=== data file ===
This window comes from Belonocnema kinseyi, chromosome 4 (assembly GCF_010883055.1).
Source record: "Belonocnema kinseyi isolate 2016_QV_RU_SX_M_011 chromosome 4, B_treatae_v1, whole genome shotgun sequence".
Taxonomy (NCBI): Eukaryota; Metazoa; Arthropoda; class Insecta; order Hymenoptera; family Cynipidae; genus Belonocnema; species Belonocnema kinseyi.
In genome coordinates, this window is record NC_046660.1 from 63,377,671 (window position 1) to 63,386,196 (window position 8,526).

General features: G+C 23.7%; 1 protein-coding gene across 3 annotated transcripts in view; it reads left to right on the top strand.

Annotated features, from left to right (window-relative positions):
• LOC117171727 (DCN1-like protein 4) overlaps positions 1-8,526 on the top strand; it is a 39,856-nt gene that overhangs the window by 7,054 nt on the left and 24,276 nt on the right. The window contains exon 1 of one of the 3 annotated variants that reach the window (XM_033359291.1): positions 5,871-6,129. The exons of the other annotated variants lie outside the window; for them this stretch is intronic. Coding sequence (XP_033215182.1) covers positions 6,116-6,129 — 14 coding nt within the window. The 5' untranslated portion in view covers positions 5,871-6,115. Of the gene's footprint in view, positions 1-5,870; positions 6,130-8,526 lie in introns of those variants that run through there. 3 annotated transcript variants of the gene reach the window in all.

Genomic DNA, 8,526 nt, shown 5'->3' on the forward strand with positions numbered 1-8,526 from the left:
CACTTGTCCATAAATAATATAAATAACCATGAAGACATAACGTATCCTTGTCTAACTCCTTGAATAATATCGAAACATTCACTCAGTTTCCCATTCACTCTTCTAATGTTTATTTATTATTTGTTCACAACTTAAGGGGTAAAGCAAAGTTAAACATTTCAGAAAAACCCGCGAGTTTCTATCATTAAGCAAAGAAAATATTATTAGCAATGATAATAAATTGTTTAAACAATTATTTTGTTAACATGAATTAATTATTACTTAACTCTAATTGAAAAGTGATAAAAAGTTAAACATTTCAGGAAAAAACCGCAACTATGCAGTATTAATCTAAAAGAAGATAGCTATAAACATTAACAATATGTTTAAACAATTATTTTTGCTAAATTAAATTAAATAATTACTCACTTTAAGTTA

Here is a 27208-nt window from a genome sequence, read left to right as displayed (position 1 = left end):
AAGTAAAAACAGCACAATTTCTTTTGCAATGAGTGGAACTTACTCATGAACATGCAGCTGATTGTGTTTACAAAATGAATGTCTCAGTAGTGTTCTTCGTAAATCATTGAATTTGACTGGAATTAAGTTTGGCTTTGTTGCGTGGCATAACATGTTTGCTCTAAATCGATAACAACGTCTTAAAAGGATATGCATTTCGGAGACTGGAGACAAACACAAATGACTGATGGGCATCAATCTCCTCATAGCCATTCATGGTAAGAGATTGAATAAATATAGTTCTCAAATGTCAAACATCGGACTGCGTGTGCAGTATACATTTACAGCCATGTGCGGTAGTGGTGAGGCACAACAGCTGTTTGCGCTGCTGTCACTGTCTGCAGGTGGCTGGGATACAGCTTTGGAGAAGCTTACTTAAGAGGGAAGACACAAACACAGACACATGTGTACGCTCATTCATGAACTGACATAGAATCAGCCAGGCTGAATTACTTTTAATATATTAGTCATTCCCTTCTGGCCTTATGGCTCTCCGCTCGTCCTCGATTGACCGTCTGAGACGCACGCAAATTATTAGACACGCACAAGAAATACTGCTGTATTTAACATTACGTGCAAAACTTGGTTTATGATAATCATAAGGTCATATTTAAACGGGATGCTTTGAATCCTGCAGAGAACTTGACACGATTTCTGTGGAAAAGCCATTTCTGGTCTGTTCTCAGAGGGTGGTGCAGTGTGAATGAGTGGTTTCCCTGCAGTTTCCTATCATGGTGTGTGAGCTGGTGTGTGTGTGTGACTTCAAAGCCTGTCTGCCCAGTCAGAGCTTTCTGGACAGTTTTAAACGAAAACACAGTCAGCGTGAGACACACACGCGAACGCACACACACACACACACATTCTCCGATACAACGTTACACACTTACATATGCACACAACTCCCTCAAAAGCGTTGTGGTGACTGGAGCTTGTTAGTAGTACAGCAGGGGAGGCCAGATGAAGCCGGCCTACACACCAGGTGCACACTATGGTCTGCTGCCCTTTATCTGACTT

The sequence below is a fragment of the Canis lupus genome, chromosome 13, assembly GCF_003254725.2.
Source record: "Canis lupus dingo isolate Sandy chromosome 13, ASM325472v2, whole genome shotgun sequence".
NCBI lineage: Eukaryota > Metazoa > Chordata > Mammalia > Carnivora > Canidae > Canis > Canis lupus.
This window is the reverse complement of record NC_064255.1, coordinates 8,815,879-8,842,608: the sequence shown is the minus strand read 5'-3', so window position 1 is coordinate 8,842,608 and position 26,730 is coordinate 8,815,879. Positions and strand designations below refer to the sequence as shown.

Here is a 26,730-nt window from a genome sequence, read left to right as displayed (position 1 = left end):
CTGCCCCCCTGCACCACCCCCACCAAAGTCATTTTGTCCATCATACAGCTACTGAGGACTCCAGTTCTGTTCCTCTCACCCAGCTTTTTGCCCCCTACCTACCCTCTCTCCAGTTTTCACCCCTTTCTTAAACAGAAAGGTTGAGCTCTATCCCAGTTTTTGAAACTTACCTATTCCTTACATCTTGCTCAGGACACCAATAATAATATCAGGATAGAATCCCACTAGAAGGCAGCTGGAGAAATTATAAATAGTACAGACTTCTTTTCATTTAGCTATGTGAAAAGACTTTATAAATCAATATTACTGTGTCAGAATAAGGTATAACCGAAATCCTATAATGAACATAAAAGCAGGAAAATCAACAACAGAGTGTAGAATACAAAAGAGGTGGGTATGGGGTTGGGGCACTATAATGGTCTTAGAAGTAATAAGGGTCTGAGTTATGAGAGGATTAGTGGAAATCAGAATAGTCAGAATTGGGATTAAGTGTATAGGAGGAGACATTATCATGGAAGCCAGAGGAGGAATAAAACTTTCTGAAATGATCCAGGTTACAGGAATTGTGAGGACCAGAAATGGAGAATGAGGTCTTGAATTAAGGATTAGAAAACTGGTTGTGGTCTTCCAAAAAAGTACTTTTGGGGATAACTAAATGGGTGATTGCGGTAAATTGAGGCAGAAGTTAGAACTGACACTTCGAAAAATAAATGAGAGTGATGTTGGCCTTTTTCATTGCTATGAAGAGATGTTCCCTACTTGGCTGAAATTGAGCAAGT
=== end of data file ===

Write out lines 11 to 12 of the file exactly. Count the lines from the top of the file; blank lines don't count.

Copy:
AAGTAAAAACAGCACAATTTCTTTTGCAATGAGTGGAACTTACTCATGAACATGCAGCTGATTGTGTTTACAAAATGAATGTCTCAGTAGTGTTCTTCGTAAATCATTGAATTTGACTGGAATTAAGTTTGGCTTTGTTGCGTGGCATAACATGTTTGCTCTAAATCGATAACAACGTCTTAAAAGGATATGCATTTCGGAGACTGGAGACAAACACAAATGACTGATGGGCATCAATCTCCTCATAGCCATTCATGGTAAGAGATTGAATAAATATAGTTCTCAAATGTCAAACATCGGACTGCGTGTGCAGTATACATTTACAGCCATGTGCGGTAGTGGTGAGGCACAACAGCTGTTTGCGCTGCTGTCACTGTCTGCAGGTGGCTGGGATACAGCTTTGGAGAAGCTTACTTAAGAGGGAAGACACAAACACAGACACATGTGTACGCTCATTCATGAACTGACATAGAATCAGCCAGGCTGAATTACTTTTAATATATTAGTCATTCCCTTCTGGCCTTATGGCTCTCCGCTCGTCCTCGATTGACCGTCTGAGACGCACGCAAATTATTAGACACGCACAAGAAATACTGCTGTATTTAACATTACGTGCAAAACTTGGTTTATGATAATCATAAGGTCATATTTAAACGGGATGCTTTGAATCCTGCAGAGAACTTGACACGATTTCTGTGGAAAAGCCATTTCTGGTCTGTTCTCAGAGGGTGGTGCAGTGTGAATGAGTGGTTTCCCTGCAGTTTCCTATCATGGTGTGTGAGCTGGTGTGTGTGTGTGACTTCAAAGCCTGTCTGCCCAGTCAGAGCTTTCTGGACAGTTTTAAACGAAAACACAGTCAGCGTGAGACACACACGCGAACGCACACACACACACACACATTCTCCGATACAACGTTACACACTTACATATGCACACAACTCCCTCAAAAGCGTTGTGGTGACTGGAGCTTGTTAGTAGTACAGCAGGGGAGGCCAGATGAAGCCGGCCTACACACCAGGTGCACACTATGGTCTGCTGCCCTTTATCTGACTT

The sequence below is a fragment of the Canis lupus genome, chromosome 13, assembly GCF_003254725.2.